Bringing up a family on a modest income, improvising and making do, work was then a source of pride and stability, a solid base on which to build. Now, for us, the pressure of precarity demands a new sort of virtuosity and a different outlook… Work is no longer a secure base, but rather a source of anxiety and indignity, both a matter of life and death and utterly meaningless, overwhelming and yet so insubstantial it could run through our fingers. It is normal to feel under threat and undervalued, to feel snivellingly grateful to have a job, any job. We must be sure not to take work for granted and yet be willing to be taken for granted ourselves. We endure a similar level of “making do”, but without the home or kids, and without the security of regular employment. We can barely live independently now. How will we be able to bring up children, or support them in similar circumstances? The future is no longer something to look forward to, but something to dread.

Again, from my family I inherited no world-shaking political beliefs, just a desire to be part of a community, to do a useful job which was not driven by private profit and to cultivate outside interests rather than be defined by a 24/7 career. Such an attitude, far from being revolutionary, used to be the norm, even a non-attitude. But now the tide has come in, and anyone with such eccentric ideas finds themselves stranded way out to sea on a sandbank with the waves lapping at their feet and the vultures circling above. By maintaining the same moderate position we have become radicals by default. Smiling swimmers beckon toward us (“Come on in, the water’s lovely!”), but we know that we are in a contradictory no-win situation: our future survival depends upon immersing ourselves from head to toe in an ideology which we know is poisonous.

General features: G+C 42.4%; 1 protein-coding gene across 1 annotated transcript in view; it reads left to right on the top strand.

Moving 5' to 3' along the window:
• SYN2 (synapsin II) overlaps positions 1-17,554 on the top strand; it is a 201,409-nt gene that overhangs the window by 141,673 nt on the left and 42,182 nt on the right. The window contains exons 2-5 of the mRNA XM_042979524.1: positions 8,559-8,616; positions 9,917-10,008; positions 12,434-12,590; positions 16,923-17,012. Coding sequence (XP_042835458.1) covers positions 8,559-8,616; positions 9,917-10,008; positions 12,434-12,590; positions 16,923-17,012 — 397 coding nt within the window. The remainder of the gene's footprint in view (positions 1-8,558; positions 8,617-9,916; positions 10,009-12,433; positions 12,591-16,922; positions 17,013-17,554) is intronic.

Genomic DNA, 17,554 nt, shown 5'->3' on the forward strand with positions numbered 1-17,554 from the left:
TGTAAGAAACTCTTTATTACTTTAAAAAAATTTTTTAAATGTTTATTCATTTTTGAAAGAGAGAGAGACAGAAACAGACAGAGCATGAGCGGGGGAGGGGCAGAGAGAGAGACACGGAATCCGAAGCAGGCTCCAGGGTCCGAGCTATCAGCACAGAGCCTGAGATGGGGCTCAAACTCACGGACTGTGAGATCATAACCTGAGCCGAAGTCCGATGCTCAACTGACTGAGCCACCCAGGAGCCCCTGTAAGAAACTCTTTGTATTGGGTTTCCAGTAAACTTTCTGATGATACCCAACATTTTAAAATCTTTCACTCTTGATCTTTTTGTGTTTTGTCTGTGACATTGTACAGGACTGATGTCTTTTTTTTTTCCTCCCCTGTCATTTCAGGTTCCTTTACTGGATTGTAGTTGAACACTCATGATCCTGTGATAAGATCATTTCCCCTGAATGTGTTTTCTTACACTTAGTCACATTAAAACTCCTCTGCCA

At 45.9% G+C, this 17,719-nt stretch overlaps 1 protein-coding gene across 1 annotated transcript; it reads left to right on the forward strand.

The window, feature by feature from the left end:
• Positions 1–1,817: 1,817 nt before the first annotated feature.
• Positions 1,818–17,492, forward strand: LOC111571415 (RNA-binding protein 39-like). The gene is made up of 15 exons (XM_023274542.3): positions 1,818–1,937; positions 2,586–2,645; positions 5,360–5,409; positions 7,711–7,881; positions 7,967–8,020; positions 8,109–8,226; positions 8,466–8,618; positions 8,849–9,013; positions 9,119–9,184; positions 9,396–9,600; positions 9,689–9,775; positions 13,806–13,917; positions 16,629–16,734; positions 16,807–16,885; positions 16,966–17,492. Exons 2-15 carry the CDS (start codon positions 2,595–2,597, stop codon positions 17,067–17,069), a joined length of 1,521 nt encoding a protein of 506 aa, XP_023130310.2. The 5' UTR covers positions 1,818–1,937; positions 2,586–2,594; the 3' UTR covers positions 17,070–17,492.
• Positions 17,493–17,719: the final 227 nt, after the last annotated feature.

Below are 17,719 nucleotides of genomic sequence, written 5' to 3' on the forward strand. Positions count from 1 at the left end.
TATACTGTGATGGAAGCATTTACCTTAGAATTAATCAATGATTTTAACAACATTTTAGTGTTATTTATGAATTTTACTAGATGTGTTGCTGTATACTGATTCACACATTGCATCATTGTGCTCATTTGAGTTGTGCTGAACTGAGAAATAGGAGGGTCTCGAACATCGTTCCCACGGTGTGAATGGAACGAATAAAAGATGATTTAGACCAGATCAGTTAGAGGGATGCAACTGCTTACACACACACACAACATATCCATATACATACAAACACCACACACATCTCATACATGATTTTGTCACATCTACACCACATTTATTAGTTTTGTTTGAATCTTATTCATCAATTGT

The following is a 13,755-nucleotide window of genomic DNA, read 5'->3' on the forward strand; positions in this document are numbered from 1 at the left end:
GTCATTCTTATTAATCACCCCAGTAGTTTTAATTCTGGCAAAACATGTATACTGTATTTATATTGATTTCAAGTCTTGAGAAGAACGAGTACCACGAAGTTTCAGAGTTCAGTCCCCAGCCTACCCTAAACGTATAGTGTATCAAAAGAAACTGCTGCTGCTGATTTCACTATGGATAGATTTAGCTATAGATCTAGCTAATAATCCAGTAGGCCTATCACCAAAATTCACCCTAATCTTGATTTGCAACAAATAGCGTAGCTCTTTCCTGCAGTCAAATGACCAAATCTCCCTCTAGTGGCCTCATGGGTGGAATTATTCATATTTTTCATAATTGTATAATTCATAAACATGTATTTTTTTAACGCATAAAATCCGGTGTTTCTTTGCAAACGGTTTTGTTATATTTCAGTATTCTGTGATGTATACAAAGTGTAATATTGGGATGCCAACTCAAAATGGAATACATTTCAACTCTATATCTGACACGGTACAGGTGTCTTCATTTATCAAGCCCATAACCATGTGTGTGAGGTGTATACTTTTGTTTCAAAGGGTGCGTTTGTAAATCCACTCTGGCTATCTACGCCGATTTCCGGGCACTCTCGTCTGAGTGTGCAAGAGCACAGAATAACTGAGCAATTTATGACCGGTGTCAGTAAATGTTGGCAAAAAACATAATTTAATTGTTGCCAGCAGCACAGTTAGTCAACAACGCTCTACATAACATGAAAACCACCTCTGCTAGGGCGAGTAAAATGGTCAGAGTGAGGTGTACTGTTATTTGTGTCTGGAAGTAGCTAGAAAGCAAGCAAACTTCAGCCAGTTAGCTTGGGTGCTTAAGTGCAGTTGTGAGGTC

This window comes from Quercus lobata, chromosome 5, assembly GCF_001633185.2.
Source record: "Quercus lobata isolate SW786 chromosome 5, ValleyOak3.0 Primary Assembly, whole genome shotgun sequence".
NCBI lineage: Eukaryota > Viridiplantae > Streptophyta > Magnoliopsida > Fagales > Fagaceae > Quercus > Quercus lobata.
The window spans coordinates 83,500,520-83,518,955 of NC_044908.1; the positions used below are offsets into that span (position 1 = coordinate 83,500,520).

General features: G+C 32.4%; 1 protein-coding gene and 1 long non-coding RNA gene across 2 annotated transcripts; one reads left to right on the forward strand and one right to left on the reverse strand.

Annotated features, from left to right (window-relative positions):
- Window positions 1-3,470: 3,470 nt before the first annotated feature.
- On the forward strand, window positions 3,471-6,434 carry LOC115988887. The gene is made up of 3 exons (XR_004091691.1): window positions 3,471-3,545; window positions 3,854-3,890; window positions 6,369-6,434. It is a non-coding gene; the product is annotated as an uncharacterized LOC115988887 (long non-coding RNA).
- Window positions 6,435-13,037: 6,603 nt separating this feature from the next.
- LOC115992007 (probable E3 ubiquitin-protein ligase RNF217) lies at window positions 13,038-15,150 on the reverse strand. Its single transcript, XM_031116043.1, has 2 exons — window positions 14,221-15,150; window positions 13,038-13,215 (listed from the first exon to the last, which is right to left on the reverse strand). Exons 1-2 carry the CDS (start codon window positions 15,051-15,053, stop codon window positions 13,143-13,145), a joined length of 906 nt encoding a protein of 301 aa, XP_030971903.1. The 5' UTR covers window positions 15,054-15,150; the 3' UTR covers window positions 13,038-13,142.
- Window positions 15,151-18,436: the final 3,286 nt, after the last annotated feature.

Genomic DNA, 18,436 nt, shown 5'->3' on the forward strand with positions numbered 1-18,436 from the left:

— Ivor Southwood, Non-Stop Inertia, pp. 76-77

the crew

http://www.salon.com/2014/05/24/millennials_are_just_this_screwed_the_next_generation_will_not_do_as_well_as_their_parents/

Reardon’s description matches up with what we have been describing throughout this book. The new upper-middle-class model has enormous payoffs for children—payoffs that re-create class identity. Upper-middle-class parents are more likely to raise children within two-parent families, and both mothers and fathers spend more time with their children than their parents did. These well-off parents, who spend substantial sums on cleaning crews and energy-efficient washers and dryers, devote increasing amounts of their own time and that of carefully selected high-quality nannies, preschool teachers, tutors, sports trainers, and camp counselors to creating activities that stimulate their children’s cognitive environment. Well-off families have remade the use of parental energies to invest ever more in children even with two parents in the workforce.

bored games

http://theroadlesstravelledlb.blogspot.ca/2008/03/do-not-pass-go-do-not-collect-200.html

The thing is — the structure of our lives may not have changed very much. But the point is, we wanted it to change. We were ready for it to change. We had established our careers, bought a house in suburbia & gotten a start on paying down the mortgage. We did the “DINKs in the city” thing. We were ready to embrace 2 a.m. feedings & sippy cups. We were ready to turn the spotlight over to a new generation, to have the world revolve around someone else besides ourselves for a change.

And yet here we are, stuck back in the land of the eternally childless/free, while everyone around us is moving on, skipping happily off down the yellow brick road of family life, picking up one child after another along the way, sharing new kinds of experiences with other parents — and not giving those of us left behind much thought. (I keep thinking of Monopoly: “Do not pass Go. Do not collect $200.” Sitting in “jail” & waiting out a turn, while everyone else advances around the board & gets richer.)

heavy lifting

Women aged 35 to 44 have the worst work-life balance, but those who are carers for both children and others fare worst of all.

Read more: http://www.smh.com.au/national/families-paying-the-price-of-a-new-financial-order-20140517-38gon.html#ixzz32553w0Ob

excuses

http://nycyclist.kinja.com/men-stop-using-this-excuse-for-why-you-dont-date-wome-1489185452

Sorry, bro, but you’re running out of excuses for your ageist misogyny. If fertility issues and birth defects were that much of a concern for your family planning, you would have discovered early on in your Google search that your biological clock is ticking, too.

Furthermore, if society were as hung up on avoiding infertility and birth defects as it claims to be, there would be just as much of an uproar over men delaying parenthood as there is for women. But alas, we’re so accustomed to holding women responsible for all aspects of family planning that there’s no room for new information challenging our conventional wisdom.